The quantitation of a protein by antibodies directed against that protein are well known in the field. The techniques and methodologies for the production of one or more antibodies to the acetyl-LDL receptor and/or its related peptides are routine in the field and are not described in detail herein.
As used herein, the term “antibody” is intended to refer broadly to any immunologic binding agent such as IgG, IgM, IgA, IgD and IgE. Generally, IgG and/or IgM are preferred because they are the most common antibodies in the physiological situation and because they are most easily made in a laboratory setting.
Monoclonal antibodies (MAbs) are recognized to have certain advantages, e.g., reproducibility and large-scale production, and their use is generally preferred. The invention thus provides monoclonal antibodies of human, murine, monkey, rat, hamster, rabbit and even chicken origin. Due to the ease of preparation and ready availability of reagents, murine monoclonal antibodies are generally preferred. However, “humanized” antibodies are also contemplated, as are chimeric antibodies from mouse, rat, or other species, bearing human constant and/or variable region domains, bispecific antibodies, recombinant and engineered antibodies and fragments thereof.
The term “antibody” thus also refers to any antibody-like molecule that has an antigen binding region, and includes antibody fragments such as Fab′, Fab, F(ab′)2, single domain antibodies (DABS), Fv, scFv (single chain Fv), and the like. The techniques for preparing and using various antibody-based constructs and fragments are well known in the art. Means for preparing and characterizing antibodies are also well known in the art (See, e.g., Antibodies: A Laboratory Manual, Cold Spring Harbor Laboratory, 1988; incorporated herein by reference).
Antibodies to the acetyl-LDL receptor and related peptides may be used in a variety of assays in order to quantitate the protein in serum samples, or other fluid or tissue samples. Well known methods include immunoprecipitation, antibody sandwich assays, ELISA and affinity chromatography methods that include antibodies bound to a solid support. Such methods also include microarrays of antibodies or proteins contained on a glass slide or a silicon chip, for example.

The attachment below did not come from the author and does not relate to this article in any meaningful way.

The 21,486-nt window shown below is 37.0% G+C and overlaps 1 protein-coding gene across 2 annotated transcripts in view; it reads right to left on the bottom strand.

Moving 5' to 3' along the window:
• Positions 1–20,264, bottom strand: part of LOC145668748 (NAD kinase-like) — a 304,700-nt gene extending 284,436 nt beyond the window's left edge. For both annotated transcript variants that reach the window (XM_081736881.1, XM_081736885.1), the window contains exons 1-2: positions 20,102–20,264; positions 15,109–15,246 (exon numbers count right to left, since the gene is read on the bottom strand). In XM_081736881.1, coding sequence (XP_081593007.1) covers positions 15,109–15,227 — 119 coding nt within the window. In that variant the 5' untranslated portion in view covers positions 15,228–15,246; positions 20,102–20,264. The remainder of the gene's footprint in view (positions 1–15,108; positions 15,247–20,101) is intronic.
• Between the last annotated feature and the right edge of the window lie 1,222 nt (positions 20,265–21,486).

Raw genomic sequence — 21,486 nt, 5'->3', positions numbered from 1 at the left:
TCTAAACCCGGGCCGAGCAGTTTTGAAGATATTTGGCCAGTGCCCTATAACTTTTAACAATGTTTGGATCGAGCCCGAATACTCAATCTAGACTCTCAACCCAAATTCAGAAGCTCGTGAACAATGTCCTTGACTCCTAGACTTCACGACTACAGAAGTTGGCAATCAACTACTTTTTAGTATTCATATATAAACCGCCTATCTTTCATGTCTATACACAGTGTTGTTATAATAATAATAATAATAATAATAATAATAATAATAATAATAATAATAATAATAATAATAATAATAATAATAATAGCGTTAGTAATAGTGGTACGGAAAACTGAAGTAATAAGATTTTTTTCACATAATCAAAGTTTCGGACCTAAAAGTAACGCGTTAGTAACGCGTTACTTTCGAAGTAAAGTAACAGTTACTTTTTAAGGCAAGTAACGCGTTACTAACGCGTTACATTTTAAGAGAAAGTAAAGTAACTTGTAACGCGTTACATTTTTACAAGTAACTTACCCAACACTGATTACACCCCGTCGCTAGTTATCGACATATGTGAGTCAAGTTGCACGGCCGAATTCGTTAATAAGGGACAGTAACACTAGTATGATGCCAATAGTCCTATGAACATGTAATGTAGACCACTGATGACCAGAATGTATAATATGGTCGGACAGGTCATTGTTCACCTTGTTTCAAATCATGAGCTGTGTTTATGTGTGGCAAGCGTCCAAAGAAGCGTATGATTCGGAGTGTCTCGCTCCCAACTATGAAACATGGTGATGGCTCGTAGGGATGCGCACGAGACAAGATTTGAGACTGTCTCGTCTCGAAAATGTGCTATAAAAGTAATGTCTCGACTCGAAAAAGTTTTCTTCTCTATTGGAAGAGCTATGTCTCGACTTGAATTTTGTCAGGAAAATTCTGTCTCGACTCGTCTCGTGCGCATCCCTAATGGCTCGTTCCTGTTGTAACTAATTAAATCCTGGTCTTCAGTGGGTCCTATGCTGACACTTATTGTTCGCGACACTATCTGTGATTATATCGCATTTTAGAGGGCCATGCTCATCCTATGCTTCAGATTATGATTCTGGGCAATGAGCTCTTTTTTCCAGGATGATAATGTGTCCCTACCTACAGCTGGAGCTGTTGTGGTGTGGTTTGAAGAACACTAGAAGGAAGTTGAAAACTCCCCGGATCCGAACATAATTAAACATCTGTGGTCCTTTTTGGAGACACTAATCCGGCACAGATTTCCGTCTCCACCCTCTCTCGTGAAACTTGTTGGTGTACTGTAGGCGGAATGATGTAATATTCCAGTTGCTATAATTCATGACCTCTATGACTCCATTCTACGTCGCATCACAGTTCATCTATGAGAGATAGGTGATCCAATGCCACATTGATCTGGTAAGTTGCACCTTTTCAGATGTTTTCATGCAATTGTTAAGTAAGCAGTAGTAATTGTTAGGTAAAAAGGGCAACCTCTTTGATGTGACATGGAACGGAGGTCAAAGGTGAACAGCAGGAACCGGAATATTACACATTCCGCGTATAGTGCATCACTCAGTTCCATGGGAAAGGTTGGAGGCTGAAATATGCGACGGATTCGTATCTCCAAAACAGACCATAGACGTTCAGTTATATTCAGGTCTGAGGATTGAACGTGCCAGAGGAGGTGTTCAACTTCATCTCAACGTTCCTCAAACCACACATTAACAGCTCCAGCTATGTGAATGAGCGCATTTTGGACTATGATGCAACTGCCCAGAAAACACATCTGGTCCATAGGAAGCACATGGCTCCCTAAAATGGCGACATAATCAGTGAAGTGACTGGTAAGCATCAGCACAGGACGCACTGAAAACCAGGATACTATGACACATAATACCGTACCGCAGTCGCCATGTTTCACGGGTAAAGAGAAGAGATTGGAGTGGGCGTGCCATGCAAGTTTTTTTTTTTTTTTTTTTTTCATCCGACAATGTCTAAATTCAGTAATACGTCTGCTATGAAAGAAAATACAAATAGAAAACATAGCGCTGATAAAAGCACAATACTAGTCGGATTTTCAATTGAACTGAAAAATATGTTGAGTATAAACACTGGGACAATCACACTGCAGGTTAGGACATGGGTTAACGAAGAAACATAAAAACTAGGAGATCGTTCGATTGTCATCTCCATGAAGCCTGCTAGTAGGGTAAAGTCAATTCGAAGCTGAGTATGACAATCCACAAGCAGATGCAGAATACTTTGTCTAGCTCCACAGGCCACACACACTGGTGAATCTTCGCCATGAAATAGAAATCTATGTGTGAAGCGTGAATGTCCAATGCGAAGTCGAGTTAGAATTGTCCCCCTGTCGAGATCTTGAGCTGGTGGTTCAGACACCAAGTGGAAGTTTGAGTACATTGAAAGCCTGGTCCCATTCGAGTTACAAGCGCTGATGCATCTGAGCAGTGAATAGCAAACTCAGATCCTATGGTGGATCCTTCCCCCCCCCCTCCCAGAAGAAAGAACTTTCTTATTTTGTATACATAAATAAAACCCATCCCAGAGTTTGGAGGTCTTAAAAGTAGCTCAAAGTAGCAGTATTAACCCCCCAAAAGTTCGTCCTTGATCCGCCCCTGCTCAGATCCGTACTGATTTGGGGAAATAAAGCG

It is contemplated that arrays of antibodies to protein 4411, or peptides derived from protein 4411, may be produced in an array and contacted with the serum samples or protein fractions of serum samples in order to quantitate the acetyl-LDL receptor related peptides. The use of such microarrays is well known in the art and is described, for example in U.S. Pat. No. 5,143,854, incorporated herein by reference.
The present invention includes a screening assay for neurodegenerative disease based on the up-regulation of protein 4411 expression. One embodiment of the assay will be constructed with antibodies to protein 4411 and/or its related peptides. One or more antibodies targeted to antigenic determinants of the acetyl-LDL receptor related protein 4411 will be spotted onto a surface, such as a polyvinyl membrane or glass slide. As the antibodies used will each recognize an antigenic determinant of protein 4411, incubation of the spots with patient samples will permit attachment of the protein 4411 and its related peptides to the antibody.
The binding of protein 4411 and its related peptides can be reported using any of the known reporter techniques including radioimunoassays (RIA), stains, enzyme-linked immunosorbant assays (ELISA), sandwich ELISAs with a horseradish peroxidase (HRP)-conjugated second antibody also recognizing the protein 4411, the pre-binding of fluorescent dyes to the proteins in the sample, or biotinylating the proteins in the sample and using an HRP-bound streptavidin reporter. The HRP can be developed with a chemiluminescent, fluorescent, or colorimetric reporter. Other enzymes, such as luciferase or glucose oxidase, or any enzyme that can be used to develop light or color can be utilized at this step.
All of the compositions and methods disclosed and claimed herein can be made and executed without undue experimentation in light of the present disclosure. While the compositions and methods of this invention have been described in terms of preferred embodiments, it will be apparent to those of skill in the art that variations may be applied to the compositions and/or methods and in the steps or in the sequence of steps of the methods described herein without departing from the concept, spirit and scope of the invention. More specifically, it will be apparent that certain agents which are both chemically and physiologically related may be substituted for the agents described herein while the same or similar results would be achieved. All such similar substitutes and modifications apparent to those skilled in the art are deemed to be within the spirit, scope and concept of the invention as defined by the appended claims.